Dmitry S. Kohmanyuk     - [email protected]
Ed McGuire              - [email protected]
Eric A. Litman          - [email protected]
Eric Hunt               - [email protected]
Franck LATREMOLIERE     - [email protected]
Frank Nusselder         - [email protected]
Frank Seitz             - [email protected]
Geoff C. Wing           - [email protected]
Gerald Allen Kalafut    - [email protected]
Gregory G. Woodbury     - [email protected]
Hans Trompert           - [email protected]
Heiko Schlichting       - [email protected]
Jack Bailey             - [email protected]
Jamie Gritton           - [email protected]
Jan Dj{rv               - [email protected]
Jay Maynard             - [email protected]
Jayesh Thakrar          - [email protected]
Jens Kjerte             - [email protected]
Jesse Buckley           - [email protected]
Jim Ault                - [email protected]
Jim Davis               - [email protected]
Jim Meyering            - [email protected]
Joe Hartley             - [email protected]
Joe Keane               - [email protected]
Joel Rosi-Schwartz      - [email protected]
John Harkin             - [email protected]
John Martin             - [email protected]
John R. Dennison        - [email protected]
Jon Brinkmann           - [email protected]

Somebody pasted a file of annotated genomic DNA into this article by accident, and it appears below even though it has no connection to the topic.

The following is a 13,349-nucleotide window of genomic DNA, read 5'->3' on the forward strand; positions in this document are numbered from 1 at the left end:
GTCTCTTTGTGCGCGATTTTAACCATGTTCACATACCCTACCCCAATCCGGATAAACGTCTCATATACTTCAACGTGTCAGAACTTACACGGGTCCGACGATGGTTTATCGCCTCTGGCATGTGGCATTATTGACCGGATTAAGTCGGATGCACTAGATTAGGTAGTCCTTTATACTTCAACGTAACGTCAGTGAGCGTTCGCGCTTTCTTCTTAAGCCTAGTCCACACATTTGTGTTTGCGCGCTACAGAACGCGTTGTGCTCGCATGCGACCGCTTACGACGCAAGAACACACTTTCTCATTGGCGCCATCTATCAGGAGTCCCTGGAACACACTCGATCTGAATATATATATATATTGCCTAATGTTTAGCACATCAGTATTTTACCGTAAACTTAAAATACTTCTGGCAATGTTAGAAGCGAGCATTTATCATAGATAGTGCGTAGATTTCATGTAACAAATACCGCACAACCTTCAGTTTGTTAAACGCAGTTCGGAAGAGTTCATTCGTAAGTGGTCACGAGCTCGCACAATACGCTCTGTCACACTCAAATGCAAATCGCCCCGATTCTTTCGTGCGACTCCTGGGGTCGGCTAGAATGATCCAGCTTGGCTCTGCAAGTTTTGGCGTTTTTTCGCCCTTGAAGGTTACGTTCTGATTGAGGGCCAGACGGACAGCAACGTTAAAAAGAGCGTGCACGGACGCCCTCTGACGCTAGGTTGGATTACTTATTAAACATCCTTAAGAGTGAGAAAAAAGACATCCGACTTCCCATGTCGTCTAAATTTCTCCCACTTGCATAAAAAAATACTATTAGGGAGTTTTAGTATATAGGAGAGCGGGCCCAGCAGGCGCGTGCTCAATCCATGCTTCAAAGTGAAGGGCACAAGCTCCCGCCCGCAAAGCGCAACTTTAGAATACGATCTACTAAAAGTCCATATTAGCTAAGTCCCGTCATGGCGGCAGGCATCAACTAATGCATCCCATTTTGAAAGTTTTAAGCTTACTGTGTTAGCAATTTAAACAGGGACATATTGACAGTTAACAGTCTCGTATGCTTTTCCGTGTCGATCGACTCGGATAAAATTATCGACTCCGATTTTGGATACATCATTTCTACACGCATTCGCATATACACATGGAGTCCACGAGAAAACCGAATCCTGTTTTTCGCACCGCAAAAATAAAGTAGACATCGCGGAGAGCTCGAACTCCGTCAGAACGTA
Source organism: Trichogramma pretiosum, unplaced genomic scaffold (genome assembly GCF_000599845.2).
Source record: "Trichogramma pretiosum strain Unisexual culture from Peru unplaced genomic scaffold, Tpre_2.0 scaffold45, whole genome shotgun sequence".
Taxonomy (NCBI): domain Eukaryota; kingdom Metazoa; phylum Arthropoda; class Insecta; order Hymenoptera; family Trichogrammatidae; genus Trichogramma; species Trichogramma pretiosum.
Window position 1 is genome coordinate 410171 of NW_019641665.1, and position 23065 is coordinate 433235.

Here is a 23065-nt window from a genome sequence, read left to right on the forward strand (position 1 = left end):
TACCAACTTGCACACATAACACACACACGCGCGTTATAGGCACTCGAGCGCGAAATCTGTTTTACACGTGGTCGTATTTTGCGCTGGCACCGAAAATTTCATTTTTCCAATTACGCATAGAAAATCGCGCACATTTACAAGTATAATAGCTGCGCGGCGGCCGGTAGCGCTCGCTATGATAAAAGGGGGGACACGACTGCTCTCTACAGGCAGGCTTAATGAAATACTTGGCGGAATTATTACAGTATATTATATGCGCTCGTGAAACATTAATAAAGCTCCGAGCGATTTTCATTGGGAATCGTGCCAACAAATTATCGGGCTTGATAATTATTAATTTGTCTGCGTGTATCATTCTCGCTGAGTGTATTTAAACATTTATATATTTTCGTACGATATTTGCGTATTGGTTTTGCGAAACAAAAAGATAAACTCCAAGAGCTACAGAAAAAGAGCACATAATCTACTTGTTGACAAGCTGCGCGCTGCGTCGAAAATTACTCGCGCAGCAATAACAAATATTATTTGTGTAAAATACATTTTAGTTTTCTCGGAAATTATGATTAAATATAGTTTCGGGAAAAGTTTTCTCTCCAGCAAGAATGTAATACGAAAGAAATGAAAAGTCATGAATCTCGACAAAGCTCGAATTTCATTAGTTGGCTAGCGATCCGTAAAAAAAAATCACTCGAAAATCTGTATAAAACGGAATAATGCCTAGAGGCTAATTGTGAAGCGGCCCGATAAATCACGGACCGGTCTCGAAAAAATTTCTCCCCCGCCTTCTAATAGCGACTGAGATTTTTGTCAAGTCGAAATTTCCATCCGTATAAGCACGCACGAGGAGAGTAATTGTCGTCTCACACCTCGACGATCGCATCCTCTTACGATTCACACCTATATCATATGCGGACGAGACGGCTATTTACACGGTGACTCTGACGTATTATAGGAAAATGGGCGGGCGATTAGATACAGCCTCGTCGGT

Jonathan I. Kamens      - [email protected]
Juergen Nickelsen       - [email protected]
Keith WACLENA           - [email protected]
Ken Pizzini             - [email protected]
Kenn "Jazz" Booth II    - [email protected]
Kent Landfield          - uunet!kent
Kevin Braunsdorf        - [email protected]
Kevin W. Reed           - [email protected]
Kim DeVaughn            - [email protected]
Kjetil Torgrim Homme    - [email protected]
Lars Wirzenius          - [email protected]
Len Charest             - [email protected]
Linda M. Fitzpatrick    - [email protected]
Malcolm Mladenovic      - [email protected]
Mark "Crimson" Friedman - [email protected]
Mark Delany             - [email protected]
Marshall Midden         - m4@unet.umn.edu
Matthias Urlichs        - urlichs@smurf.sub.org
Mustafa Soysal          - mistik@grex.ann-arbor.mi.us
Nick Holloway           - alfie@dcs.warwick.ac.uk
Olaf Klein              - oklein@smallo.bo.open.de
Patrick Schaaf          - bof@midget.saar.de
Pete Bevin              - pete@sst.icl.co.uk
Pierre Uszynski         - pierre@kaboom.PRPA.Philips.COM
Raj Manandhar           - raj@cfa272.harvard.edu
Randy J Ray             - rray@lookout.it.uswc.uswest.com
Richard A. Golding      - golding@arapaho.ucsc.edu
Rick Ellis              - rick@ofa123.fidonet.org
Rod Whitby              - rwhitby@research.canon.oz.au
Roland Kaltefleiter     - kaltef@theo-physik.uni-kiel.dbp.de